- The Washington Times - Monday, September 10, 2001

LA JOLLA, Calif. Slipping into the Cadillac, I knew there was a problem. The "service engine" light was on.

But what did it mean? Did I have to pull over immediately? Could it wait until I returned from my trip? Well, it turns out that there was a problem with one of the cylinders and it needed attention, and pronto. Fortunately, I was also told where I could go to get it serviced since La Jolla isn't my home territory.

How did I get from a mere warning light to a detailed diagnosis? A high-tech system that works with wireless networking products as well as global positioning system (GPS) and other technologies found the information needed to diagnose the code, present the information on a handheld PC, and look up my location and find dealers to help me. Oh, yes, it also provided a way to download MP3 music for the drive.

The system, from San Diego firm Sensoria Corp., was one of two really mobile i.e., car-based computer systems on display at the DEMO mobile conference held here last Thursday and Friday.

With the Sensoria system, scheduled for sale as an automotive "aftermarket" item in the next year or so, users can share digital music wirelessly between their PC and car; obtain current weather forecasts on demand; find the nearest child-friendly restaurant; or follow the best route to a destination with real-time directions from the most up-to-date databases, and programs such as Pocket CoPilot from TravRoute Software (www.pocketcopilot.com/).

In-car applications such as automatic hands-free calling, voice-recognition, text-to-speech and advanced capabilities are hosted on the "Sensoria Telematics Environment," enabling safe interaction between the devices embedded in cars and wireless devices, such as phones or PDAs, that are brought into the vehicle. The Sensoria Telematics Environment seamlessly integrates these devices with the vehicle's systems through Bluetooth and other wireless LAN technologies. In my demo, I saw a relatively inexpensive Bluetooth cellular phone turned into a high-quality hands-free system.

The company claims the Sensoria Telematics Environment is "the first open standard telematics platform with an in-vehicle information system that supports modular software and hardware upgrades." In plain language, it means the system should be adaptable to changes in the automobile industry as well as in technology.

Sensoria executives hope the system will show up in new cars beginning in the 2002 to 2005 time frame. As an "aftermarket" item, the cost should be substantial, but not impossible for higher-end buyers.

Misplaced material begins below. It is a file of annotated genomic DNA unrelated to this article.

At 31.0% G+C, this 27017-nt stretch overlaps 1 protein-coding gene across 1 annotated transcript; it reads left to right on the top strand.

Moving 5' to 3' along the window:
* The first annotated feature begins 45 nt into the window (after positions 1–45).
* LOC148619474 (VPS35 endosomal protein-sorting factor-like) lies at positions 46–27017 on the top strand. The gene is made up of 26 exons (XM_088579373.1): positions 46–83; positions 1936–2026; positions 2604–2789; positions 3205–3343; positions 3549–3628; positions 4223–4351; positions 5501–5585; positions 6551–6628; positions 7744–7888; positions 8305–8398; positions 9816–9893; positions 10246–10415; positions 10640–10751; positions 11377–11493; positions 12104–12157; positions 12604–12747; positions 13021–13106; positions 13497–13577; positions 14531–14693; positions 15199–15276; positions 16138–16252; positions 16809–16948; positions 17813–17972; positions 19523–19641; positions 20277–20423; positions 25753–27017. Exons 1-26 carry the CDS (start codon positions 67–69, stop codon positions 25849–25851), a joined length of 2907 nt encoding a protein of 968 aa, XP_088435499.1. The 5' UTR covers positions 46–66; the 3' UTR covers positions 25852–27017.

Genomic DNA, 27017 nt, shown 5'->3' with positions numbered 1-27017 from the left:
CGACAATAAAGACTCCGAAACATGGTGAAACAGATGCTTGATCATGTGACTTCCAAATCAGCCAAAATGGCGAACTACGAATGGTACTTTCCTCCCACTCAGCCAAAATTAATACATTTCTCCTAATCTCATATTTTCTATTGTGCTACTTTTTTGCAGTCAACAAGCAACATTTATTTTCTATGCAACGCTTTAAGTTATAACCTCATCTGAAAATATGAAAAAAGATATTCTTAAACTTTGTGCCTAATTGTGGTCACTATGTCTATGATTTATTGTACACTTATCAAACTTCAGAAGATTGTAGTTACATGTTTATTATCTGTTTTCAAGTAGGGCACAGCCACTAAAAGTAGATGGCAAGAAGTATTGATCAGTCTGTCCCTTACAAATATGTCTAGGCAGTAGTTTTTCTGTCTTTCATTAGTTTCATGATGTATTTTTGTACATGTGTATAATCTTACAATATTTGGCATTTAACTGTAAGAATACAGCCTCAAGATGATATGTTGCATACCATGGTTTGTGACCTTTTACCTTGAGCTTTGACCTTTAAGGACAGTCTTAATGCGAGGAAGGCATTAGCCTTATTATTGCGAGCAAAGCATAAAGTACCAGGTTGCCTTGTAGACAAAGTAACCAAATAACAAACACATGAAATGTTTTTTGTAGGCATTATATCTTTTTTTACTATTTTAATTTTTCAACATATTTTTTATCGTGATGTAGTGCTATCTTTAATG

A different experience awaited me when I next sat down in an Audi station wagon. There, hours and hours of MP3 music awaited me, on a $500 device that I plan on getting installed in my car, and soon. The product, SimpleAuto is made by Simple Devices of Burlingame, Calif. (www.simpledevices.com).

SimpleAuto is a digital audio receiver that connects wirelessly to a consumer's PC or set-top box and stores hundreds of hours of MP3 music, Internet radio, syndicated programming, audio books and personalized packages of audio information updates, the maker says. Files can also be transferred from a PC to the storage part of the device via a USB docking station.

The makers envision users either accessing their entire audio collection the 10 GB hard disk can store, in theory, at least 180 hours of MP3 music in the car or create a customized package of optional information services or audio books for a daily commute, a road trip or anytime.

The system consists of a trunk-mounted media storage transceiver that automatically, wirelessly connects to SimpleDevices' SimpleServe software that resides on the user's PC, storage gateway or set-top terminal, via wireless networking protocols. The software saves, or caches, selected content for access in the car. The second element is a tethered remote control, used within the car to access and control the device. The remote control features track, channel, and play-list displays and control, and is equipped with the SimpleDevices' signature TagIt function for interacting with favorite songs and audio content at the PC.

But it's that $500 price point that I love along with the crystal clear sound and no skips or bumps in the music, as can happen with trunk-mounted CD changers. At that price, this would knock those changers out of the ball game, while giving me hours more music than a changer would deliver. As soon as one arrives here, you'll see a full review.

• Write to Mark Kellner in care of The Washington Times, Business Desk, 3600 New York Ave. NE, Washington, D.C. 20002; send e-mail to MarkKel@aol.com, or visit the writer's Web page, www.kellner2000.com. Talk back live to Mark on www.adrenaline-radio.com every Thursday from 8 to 9 p.m., Eastern time.

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